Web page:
Ohio State scores four touchdowns in first quarter as Fields leads way … Offense struggles against Florida Atlantic after fast start … Defense looks dynamic for three quarters.
COLUMBUS — When Ohio State stormed to a 28-0 lead barely eight minutes into its season-opener, the sentiment likely permeating through Ohio Stadium was that Justin Fields was a more athletic version of Dwayne Haskins, the revamped offensive line was an upgrade over last year’s unit that specialized in playing patty-cake, and Ryan Day was such a wizard of a coach that the team would avoid the normal first-game snafus that plague nearly every program.
Uh, let’s pump the brakes on that rosy assessment.
Yep, for slightly more than half a quarter, the Buckeyes looked as if they were ready for Clemson or Alabama in the playoffs. After that sublime stretch, though, they left you wondering if they were ready for Cincinnati next week.
Their final five first-half possessions produced zilch: three punts, a J.K. Dobbins fumble and another fumble on a backward pass.
A promising series to open the second half was sabotaged by a holding penalty and ended with another call to punter Drue Chrisman.
The offense finally regained its mojo with a late third-period TD, ending a scoring drought that lasted 34 minutes and 13 seconds, on the way to a comfortable 45-21 victory over Florida Atlantic. But the reason the outcome never entered the danger zone is that the defense, a source of much angst in Buckeye Land last year, looked fast, focused and ferocious.
The Owls officially finished the first half with minus-14 yards on 32 plays. Their two touchdowns came in the fourth quarter against mostly back-ups.
Chase Young and his mates had four sacks and 12 tackles for losses. Linebacker Baron Browning, underutilized since his arrival, was a constant menace and finished with six stops overall.
Yes, Lane Kiffin’s ragtag bunch may be the worst team on the schedule. But quarterback Chris Robison was a top-100 recruit who originally signed with Oklahoma, and several other players transferred from big-time schools, including ‘Bama.
The Buckeyes, who were 86th nationally in yards allowed last season, gave up just 228. That means they probably won’t find themselves in regular shootouts like last year, but it’s probably reasonable to expect some low-scoring affairs.
An underrated part of Haskins’ game was his ability to read a defense and dissect secondaries. Fields was making his first college start, so he has plenty of time to grow, but he didn’t exhibit that same vision in his debut.
Open receivers sometimes weren’t spotted, and he seemed tentative while holding the ball far too long. Only when he began to scramble again did the Buckeyes look as confident as they did on the first four drives.
They had 200 yards (100 rushing and 100 passing) on those possessions but just 269 after that.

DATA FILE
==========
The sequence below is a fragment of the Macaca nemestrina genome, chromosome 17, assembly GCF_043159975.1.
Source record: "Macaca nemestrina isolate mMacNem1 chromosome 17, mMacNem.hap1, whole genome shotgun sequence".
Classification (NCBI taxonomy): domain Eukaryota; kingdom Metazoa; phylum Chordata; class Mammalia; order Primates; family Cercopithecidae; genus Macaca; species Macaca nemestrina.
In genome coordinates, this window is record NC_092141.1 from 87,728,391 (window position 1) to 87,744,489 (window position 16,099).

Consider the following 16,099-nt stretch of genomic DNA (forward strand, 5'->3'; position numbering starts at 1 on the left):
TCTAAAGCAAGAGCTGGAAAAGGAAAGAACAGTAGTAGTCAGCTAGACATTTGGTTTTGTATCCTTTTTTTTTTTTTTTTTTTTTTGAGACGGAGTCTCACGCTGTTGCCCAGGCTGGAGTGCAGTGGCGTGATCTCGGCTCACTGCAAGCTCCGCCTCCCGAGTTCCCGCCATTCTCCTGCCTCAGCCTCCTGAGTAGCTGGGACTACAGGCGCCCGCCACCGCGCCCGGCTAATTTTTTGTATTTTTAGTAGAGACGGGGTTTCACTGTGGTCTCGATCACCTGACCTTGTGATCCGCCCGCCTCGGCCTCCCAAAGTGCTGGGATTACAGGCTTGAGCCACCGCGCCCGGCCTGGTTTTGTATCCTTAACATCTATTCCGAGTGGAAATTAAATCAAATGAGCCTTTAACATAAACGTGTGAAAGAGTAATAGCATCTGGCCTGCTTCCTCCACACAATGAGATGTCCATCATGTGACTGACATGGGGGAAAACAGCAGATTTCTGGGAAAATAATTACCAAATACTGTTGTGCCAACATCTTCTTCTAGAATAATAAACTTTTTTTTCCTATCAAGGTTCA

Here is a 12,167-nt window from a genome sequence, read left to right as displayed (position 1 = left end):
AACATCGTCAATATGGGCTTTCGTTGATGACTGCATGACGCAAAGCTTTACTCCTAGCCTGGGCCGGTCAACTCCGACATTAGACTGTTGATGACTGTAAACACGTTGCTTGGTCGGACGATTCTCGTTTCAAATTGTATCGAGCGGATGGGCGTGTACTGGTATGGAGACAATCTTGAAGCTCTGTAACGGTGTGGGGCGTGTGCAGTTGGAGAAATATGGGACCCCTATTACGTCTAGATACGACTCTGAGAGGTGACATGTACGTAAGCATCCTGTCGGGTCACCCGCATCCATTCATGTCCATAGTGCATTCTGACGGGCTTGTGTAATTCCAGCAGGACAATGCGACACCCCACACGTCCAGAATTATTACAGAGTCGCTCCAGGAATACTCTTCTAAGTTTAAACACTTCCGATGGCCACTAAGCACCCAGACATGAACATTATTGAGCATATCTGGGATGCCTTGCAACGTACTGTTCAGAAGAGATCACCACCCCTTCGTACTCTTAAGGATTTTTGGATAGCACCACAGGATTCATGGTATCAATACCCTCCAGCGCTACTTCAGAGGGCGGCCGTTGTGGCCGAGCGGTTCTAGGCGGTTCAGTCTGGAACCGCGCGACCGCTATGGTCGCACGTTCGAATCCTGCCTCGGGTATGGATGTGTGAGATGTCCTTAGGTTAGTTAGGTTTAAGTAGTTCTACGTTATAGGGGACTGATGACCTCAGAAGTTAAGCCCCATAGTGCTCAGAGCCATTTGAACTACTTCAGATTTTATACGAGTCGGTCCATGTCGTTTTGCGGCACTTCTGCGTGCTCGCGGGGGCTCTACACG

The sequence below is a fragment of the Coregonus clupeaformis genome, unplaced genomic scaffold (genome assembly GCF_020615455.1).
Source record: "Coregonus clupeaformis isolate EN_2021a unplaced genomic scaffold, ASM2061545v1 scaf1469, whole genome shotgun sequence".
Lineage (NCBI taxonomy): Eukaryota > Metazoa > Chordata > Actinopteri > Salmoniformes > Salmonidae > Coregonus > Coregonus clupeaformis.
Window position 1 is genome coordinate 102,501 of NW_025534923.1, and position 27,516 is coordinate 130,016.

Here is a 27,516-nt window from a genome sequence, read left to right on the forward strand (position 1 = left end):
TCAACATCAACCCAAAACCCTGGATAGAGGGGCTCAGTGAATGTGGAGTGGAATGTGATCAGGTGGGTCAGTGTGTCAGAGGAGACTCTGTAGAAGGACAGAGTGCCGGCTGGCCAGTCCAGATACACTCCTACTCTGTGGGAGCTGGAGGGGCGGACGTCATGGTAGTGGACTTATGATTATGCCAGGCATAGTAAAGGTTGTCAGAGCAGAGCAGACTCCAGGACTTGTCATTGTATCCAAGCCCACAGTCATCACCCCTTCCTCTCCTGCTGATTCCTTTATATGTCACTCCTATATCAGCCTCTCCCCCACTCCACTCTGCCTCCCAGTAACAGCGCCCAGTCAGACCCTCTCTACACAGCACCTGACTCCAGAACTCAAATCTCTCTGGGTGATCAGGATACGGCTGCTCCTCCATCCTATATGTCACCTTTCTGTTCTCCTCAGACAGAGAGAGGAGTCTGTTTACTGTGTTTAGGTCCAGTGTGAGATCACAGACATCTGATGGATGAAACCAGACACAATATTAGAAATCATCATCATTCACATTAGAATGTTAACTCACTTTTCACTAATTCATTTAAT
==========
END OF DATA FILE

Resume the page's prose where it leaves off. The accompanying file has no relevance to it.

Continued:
We didn’t know if — or how much — Fields would be put in harm’s way. There were no called runs from the sideline for the QB, and maybe that was part of the issue.
You can’t treat him like a porcelain doll. I know the players behind him might not be even ready to lead an intramural team, but the Buckeyes won’t get where they want to go without taking full advantage of his skill set.
On the fourth play of the game, Fields called an audible, faking a handoff to Dobbins and racing 51 yards up the middle through a gargantuan hole for a TD.
He did run a few times on the read-option, but the coaches tried their best to keep him in bubble wrap.
I’m sure the staff would have loved to just roll out last year’s offense again, keep Fields in the pocket and hope that straight handoffs to Dobbins would be enough to make the defense overly run-conscious. Yet even with plenty of experience on the line — and raves throughout the preseason — the ground game looked as if it were mostly operating in sand.
Dobbins gained 91 yards on 21 carries, while Fields had 66 on 12 (including sacks).
The line fared better in pass protection, although Fields took a couple of hard shots. He finished 18 of 25 for 234 yards and four TDs with no interceptions.
But after that scintillating start where Ohio State’s drives were more like lightning strikes — the time of possession on their four TDs were 1:53, 0:36, 0:37 and 1:02 — the game turned into a snoozefest, which is why most of the 103,228 fans were long gone when it ended.
The official Ryan Day Era may have gotten off to a winning start, but Ohio State has much work to do. Turns out the golden arm of Haskins, along with Urban Meyer’s stamp on the program, may be harder to replace than many surmised.
I was often asked this summer how I thought the Buckeyes would fare. My answer was always the same: I could see them go 9-3, and I could also envision them finishing 12-0, and the latter was the more likely scenario.
The team we saw in the first 8:10 is perfect-record material.
The squad that flailed around for the final 51:50 might have trouble even reaching 9-3.
Which one can we expect to see? Hard to say. But we won’t have to wait long for an answer.